Saigon’s Chinatown market back in business

By Quynh Tran   November 13, 2018 | 11:10 am GMT+7

Saigon’s iconic Binh Tay Market will reopen on Thursday after a two-year hiatus when it closed for repairs.

Traders move back as Saigons Chinatown market to resume operations

Erstwhile traders at the wholesale market in Ho Chi Minh City’s District 6 are moving their goods from a temporary market on Thap Muoi Street back to the new one in preparation for the reopening day.

The 90-year-old market had dramatically deteriorated after nearly a century in use, prompting authorities to shut it down in November 2016 for a major restoration project.

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Some vendors had to hire porters to transport their goods to the new stalls inside the market.

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There are around 1,500 stalls inside the market, selling various items from retail textile, clothing, cosmetics, souvenirs and packaged goods to Chinese-influenced delicacies.  

Some fabric sellers arrange their goods in their stalls.

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The interior of the market has been painted with new colors. Over 1,000 stalls have been rebuilt, fire safety equipment and sound systems installed, as also safer electrical wiring and a wireless internet network.

Several traders are busy cleaning up and decorating their stall before the market officially resumes operation on Thursday, November 15.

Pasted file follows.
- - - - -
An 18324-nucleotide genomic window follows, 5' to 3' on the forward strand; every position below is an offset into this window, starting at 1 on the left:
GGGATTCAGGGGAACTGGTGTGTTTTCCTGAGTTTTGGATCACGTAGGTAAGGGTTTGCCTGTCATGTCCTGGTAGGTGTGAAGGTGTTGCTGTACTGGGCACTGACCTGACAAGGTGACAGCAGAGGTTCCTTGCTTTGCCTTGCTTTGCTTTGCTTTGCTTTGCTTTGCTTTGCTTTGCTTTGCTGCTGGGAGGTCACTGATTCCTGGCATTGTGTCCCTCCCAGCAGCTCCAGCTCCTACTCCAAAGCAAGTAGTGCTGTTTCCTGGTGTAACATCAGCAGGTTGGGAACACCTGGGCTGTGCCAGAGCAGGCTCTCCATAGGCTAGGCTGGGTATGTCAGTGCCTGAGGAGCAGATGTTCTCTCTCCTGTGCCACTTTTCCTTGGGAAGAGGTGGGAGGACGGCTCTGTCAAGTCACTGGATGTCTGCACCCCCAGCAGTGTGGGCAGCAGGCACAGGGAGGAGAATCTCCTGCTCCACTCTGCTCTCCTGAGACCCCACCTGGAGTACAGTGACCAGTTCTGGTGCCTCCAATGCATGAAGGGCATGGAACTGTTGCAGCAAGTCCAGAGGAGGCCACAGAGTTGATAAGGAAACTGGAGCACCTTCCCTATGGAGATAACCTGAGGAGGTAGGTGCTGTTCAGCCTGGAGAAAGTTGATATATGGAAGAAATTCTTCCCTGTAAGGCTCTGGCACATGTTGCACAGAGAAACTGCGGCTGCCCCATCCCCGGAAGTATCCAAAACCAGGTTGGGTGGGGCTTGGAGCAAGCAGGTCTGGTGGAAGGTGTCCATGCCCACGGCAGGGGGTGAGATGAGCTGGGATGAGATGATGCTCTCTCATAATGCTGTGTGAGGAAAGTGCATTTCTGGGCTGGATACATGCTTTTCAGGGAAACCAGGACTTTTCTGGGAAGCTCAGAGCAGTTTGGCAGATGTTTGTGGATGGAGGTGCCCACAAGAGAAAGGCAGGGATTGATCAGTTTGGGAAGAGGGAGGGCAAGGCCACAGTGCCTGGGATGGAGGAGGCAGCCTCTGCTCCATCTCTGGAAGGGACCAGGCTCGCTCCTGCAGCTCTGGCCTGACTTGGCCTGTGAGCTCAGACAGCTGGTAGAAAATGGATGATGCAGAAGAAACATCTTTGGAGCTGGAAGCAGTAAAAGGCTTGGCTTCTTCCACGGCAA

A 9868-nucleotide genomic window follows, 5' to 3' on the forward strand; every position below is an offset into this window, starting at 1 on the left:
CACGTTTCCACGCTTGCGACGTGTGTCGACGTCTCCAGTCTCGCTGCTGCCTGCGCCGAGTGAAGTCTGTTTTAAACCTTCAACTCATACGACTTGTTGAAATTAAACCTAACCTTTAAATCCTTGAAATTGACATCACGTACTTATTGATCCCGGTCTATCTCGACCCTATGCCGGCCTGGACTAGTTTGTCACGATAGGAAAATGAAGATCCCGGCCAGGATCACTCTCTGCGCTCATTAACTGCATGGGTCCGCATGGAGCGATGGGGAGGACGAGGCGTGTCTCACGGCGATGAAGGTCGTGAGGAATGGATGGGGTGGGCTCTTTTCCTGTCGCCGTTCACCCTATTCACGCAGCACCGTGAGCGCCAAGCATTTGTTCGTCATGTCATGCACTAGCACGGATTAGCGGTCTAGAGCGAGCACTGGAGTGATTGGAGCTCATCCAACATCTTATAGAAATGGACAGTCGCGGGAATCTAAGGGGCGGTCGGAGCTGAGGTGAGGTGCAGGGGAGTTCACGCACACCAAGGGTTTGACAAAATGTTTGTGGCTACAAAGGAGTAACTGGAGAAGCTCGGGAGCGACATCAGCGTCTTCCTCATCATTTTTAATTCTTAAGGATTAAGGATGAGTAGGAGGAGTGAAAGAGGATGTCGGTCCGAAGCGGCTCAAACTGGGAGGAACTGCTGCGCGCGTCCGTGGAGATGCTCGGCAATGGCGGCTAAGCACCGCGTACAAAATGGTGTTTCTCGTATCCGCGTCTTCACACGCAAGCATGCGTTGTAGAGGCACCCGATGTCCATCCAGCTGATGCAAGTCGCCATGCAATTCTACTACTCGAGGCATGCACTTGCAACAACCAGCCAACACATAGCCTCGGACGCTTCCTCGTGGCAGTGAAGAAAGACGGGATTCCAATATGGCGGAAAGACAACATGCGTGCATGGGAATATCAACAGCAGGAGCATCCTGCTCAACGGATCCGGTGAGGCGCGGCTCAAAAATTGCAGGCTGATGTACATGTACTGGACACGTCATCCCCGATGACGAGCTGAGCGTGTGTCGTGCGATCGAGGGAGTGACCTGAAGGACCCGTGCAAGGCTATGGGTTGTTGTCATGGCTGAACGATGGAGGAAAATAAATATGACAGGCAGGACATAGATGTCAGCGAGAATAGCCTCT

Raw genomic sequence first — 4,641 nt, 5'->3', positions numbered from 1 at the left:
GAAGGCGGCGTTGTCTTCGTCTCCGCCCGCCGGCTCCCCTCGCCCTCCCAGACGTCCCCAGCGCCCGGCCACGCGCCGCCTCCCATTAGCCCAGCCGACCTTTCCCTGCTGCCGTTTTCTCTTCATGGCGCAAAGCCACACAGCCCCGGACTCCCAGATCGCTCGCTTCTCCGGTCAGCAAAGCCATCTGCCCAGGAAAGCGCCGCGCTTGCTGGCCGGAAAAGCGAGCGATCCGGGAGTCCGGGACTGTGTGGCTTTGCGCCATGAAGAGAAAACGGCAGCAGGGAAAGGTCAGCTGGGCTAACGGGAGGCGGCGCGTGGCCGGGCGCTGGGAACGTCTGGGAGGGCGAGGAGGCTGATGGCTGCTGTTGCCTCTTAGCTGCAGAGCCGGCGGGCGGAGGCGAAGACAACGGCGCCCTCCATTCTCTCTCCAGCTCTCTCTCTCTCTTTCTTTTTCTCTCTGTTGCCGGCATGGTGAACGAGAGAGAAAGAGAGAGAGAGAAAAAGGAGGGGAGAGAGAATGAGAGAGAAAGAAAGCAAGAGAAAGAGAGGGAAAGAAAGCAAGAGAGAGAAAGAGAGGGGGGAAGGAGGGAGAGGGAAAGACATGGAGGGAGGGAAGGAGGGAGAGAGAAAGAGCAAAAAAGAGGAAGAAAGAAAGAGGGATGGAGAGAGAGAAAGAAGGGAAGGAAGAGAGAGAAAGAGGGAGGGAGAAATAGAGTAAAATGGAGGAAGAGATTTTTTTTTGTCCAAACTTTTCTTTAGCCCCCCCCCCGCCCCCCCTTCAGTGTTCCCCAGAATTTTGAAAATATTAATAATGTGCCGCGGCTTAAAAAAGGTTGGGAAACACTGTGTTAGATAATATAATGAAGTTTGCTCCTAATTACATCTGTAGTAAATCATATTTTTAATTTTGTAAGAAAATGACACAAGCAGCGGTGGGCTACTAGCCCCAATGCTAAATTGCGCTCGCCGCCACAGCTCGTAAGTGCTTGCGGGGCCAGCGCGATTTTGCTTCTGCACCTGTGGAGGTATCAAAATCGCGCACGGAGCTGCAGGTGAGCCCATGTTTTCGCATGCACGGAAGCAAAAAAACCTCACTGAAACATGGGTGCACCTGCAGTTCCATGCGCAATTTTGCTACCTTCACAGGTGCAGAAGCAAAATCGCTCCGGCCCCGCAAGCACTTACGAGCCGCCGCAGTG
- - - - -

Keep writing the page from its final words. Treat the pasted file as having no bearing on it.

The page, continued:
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A worker installs a new sign for a stall selling footwear.

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A vendor prays at the statue of Quach Dam, a Chinese rice trader who donated money to build the Binh Tay Market, now seven kilometers (4.3 miles) southwest of the city's center.

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Constructed in 1928, the 25,000-square-meter market is appreciated for its bagua-shaped design. Bagua is a Chinese religious motif that incorporates eight trigrams including the sky, fire and wind that are arranged in a circle symbolizing yin and yang.

The market, famous for its clock tower and a central courtyard, used to receive more than 120,000 foreign visitors every year before it was closed for repairs.

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Nguyen Thi Hanh, 65, who has been a vendor at the Binh Tay Market for nearly 30 years, rearranges cosmetics products in her stall.  

"My business has gone down since I have moved to the temporary market. Some of my regular customers couldn’t find me there. The cramped and hot space there also deterred many customers from coming," Hanh said.

"I hope everything will be better in the coming time."

 
 
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